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Building a green roof
Since I bought my shed, I’ve been itching to put a green roof on it, but I’ve always been put off by how difficult the task looks. Luckily, a friend asked if she could do the job for me, for a book she’s writing. So last weekend, she turned up with some wood, landscape fabric and pond liner, and transformed the dead space on my shed into a wildlife oasis.
High up above our cities, green roofs provide a refuge for endangered black redstarts, wild bees, butterflies and other insects, giving them a taste of what life was like before we built on the land. Green roofs on our sheds and bird tables don’t provide such ‘wild’ habitats, but they do offer an additional source of pollen and nectar, as well as nesting opportunities.
There are other advantages too. London alone, is losing equivalent to two-and-a-half Hyde Parks of land each year. Not only is this reducing wildlife habitats, but it also puts pressure on sewage systems, as there is less land to absorb rainfall. This causes drains to back up, leading to flooding. If every building had a green roof – be it an office block or garden bin store – much of this water would be absorbed before it even hit the ground.
My shed has a tiny, steep roof, so we needed to make sure any soil that was added wouldn’t just slide off. We also had to consider the extra weight the roof would place on the shed. First, the shed was reinforced with sturdy wooden posts, screwed to the inside walls. Then a piece of landscape fabric was laid on the roof, followed by the pond liner, which was placed over the fabric and glued to the sides. A piece of water-retentive matting was then placed on top. A frame was built and laid on the roof, then fixed to the wall behind the shed. We fixed horizontal batons inside the frame to keep the soil in place. Finally we added loam-based compost (made lighter by adding perlite and polystyrene chips), and planted it up with shade-tolerant wildflowers.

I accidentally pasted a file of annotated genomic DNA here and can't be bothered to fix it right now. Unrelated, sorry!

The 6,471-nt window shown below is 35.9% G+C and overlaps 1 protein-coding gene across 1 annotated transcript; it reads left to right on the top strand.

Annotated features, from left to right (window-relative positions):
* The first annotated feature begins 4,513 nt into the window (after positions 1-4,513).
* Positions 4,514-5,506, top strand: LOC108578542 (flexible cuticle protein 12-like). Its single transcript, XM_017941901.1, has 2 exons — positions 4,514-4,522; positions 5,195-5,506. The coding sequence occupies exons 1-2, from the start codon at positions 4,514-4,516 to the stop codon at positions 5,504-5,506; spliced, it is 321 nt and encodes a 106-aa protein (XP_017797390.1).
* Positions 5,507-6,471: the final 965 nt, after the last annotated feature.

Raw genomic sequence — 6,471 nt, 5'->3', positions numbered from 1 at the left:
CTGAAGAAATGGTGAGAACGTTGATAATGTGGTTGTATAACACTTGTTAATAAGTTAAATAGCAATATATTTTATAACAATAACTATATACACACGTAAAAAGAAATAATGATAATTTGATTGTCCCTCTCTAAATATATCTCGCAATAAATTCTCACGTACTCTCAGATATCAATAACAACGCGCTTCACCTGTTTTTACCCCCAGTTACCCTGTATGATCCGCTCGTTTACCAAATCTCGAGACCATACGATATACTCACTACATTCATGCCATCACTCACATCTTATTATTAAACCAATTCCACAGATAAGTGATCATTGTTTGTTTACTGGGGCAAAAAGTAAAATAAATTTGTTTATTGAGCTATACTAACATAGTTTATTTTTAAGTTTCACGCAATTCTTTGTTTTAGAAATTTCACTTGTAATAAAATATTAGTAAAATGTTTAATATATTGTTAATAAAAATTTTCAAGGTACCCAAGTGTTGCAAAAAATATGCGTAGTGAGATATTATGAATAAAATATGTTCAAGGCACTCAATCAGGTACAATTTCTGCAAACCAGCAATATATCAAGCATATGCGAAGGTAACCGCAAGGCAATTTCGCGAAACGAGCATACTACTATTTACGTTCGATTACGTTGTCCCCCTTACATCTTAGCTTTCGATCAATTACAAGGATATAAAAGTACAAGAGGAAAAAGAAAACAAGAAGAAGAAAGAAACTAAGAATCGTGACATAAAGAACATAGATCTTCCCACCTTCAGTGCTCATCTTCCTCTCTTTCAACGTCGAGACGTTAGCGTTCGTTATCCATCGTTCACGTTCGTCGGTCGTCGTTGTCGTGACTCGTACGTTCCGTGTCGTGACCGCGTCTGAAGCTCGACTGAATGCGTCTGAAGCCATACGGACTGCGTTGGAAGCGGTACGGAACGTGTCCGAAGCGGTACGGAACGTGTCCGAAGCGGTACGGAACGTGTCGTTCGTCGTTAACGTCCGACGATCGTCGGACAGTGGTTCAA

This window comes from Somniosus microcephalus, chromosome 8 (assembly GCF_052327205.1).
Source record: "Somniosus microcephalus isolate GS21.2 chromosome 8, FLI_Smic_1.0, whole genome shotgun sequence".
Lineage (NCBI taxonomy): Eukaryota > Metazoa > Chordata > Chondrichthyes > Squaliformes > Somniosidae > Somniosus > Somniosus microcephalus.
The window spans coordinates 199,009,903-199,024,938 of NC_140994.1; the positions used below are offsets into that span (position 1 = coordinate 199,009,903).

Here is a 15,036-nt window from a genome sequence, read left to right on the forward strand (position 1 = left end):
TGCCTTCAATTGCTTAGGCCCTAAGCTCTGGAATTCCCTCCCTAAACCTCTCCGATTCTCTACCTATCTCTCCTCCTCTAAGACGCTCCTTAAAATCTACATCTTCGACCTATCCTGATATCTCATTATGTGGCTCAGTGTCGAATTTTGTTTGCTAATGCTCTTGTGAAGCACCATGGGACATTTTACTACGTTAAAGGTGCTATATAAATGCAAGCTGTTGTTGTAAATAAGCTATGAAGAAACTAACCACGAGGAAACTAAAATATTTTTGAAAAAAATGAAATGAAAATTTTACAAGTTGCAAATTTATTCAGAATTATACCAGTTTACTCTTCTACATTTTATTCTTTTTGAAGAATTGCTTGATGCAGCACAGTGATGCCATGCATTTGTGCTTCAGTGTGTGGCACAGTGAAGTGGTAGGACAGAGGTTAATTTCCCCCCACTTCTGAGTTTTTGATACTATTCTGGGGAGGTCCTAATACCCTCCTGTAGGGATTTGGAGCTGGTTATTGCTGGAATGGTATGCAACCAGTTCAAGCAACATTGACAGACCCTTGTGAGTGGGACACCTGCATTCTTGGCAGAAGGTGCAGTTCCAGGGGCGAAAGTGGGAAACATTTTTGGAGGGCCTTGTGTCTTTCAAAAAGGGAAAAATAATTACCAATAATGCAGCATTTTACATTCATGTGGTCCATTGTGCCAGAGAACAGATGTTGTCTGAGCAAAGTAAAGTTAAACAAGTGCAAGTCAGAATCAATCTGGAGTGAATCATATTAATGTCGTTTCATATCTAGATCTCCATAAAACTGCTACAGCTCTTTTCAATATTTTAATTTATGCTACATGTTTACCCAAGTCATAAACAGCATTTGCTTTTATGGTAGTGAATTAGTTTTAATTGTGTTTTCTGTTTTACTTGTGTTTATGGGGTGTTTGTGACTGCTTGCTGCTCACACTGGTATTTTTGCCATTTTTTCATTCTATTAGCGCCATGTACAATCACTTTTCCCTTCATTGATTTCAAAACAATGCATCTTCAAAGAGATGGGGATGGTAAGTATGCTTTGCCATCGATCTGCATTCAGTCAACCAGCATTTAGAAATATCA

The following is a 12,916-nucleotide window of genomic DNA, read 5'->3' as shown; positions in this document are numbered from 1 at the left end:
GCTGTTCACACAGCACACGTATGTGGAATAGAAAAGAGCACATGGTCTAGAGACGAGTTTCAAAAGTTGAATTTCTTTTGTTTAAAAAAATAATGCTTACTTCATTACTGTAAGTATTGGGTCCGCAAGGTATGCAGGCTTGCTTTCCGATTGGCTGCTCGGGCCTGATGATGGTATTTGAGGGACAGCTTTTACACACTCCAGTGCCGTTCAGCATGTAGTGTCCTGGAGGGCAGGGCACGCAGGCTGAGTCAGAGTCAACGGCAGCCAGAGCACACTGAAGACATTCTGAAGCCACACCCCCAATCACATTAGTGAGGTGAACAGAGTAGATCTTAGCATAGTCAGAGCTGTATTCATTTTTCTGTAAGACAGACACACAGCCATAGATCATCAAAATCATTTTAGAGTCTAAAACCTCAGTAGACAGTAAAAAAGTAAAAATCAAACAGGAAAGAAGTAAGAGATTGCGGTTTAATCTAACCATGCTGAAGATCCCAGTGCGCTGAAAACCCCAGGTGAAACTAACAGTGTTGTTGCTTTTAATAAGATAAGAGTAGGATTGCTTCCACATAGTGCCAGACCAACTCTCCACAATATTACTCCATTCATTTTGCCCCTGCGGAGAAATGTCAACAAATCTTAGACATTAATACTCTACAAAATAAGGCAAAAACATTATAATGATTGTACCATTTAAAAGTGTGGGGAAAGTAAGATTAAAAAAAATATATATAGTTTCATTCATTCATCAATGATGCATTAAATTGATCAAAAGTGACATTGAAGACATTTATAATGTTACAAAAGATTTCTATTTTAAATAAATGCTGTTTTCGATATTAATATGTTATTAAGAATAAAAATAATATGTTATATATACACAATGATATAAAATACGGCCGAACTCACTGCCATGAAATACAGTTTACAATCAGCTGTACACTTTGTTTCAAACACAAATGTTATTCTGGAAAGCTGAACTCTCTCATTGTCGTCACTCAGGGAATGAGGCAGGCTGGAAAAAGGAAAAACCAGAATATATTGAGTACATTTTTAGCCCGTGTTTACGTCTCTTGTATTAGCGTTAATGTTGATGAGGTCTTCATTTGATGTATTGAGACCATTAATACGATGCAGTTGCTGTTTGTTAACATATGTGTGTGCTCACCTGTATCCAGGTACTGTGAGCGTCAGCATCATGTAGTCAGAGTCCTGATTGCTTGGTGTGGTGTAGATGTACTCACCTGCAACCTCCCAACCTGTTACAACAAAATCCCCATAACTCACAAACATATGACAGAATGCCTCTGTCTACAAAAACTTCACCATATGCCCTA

The day proved that building a green roof is a little more complicated than making a raised bed, as you need to consider drainage issues and the additional weight put on the shed. But it can be done without buying expensive kits. And, while the plants won’t put on much growth before spring, I think the roof looks great. The shed has not buckled under the weight of rain-sodden compost, nor the trampling of pigeons. It won’t be visited by black redstarts, but I can’t wait to see the first bee, visiting a flower that would otherwise not have been there.
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